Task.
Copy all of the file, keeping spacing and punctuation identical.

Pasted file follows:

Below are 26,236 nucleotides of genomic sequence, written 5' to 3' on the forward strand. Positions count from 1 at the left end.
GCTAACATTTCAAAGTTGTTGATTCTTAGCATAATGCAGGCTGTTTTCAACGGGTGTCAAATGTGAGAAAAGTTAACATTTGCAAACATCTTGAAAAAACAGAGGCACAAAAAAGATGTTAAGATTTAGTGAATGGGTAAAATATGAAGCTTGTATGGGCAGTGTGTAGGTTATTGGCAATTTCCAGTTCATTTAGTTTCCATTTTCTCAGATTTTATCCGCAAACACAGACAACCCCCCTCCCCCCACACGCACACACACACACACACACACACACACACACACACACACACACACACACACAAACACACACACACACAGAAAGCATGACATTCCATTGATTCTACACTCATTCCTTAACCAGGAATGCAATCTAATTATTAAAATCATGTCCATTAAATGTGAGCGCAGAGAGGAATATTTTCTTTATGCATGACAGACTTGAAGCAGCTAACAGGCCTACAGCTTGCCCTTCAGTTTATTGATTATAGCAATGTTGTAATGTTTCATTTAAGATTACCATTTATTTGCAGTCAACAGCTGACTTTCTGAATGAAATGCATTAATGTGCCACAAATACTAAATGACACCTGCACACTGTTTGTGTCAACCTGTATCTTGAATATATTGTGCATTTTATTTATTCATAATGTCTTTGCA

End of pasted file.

Below are 26,236 nucleotides of genomic sequence, written 5' to 3' on the forward strand. Positions count from 1 at the left end.
GCTAACATTTCAAAGTTGTTGATTCTTAGCATAATGCAGGCTGTTTTCAACGGGTGTCAAATGTGAGAAAAGTTAACATTTGCAAACATCTTGAAAAAACAGAGGCACAAAAAAGATGTTAAGATTTAGTGAATGGGTAAAATATGAAGCTTGTATGGGCAGTGTGTAGGTTATTGGCAATTTCCAGTTCATTTAGTTTCCATTTTCTCAGATTTTATCCGCAAACACAGACAACCCCCCTCCCCCCACACGCACACACACACACACACACACACACACACACACACACACACACACACACACAAACACACACACACACAGAAAGCATGACATTCCATTGATTCTACACTCATTCCTTAACCAGGAATGCAATCTAATTATTAAAATCATGTCCATTAAATGTGAGCGCAGAGAGGAATATTTTCTTTATGCATGACAGACTTGAAGCAGCTAACAGGCCTACAGCTTGCCCTTCAGTTTATTGATTATAGCAATGTTGTAATGTTTCATTTAAGATTACCATTTATTTGCAGTCAACAGCTGACTTTCTGAATGAAATGCATTAATGTGCCACAAATACTAAATGACACCTGCACACTGTTTGTGTCAACCTGTATCTTGAATATATTGTGCATTTTATTTATTCATAATGTCTTTGCA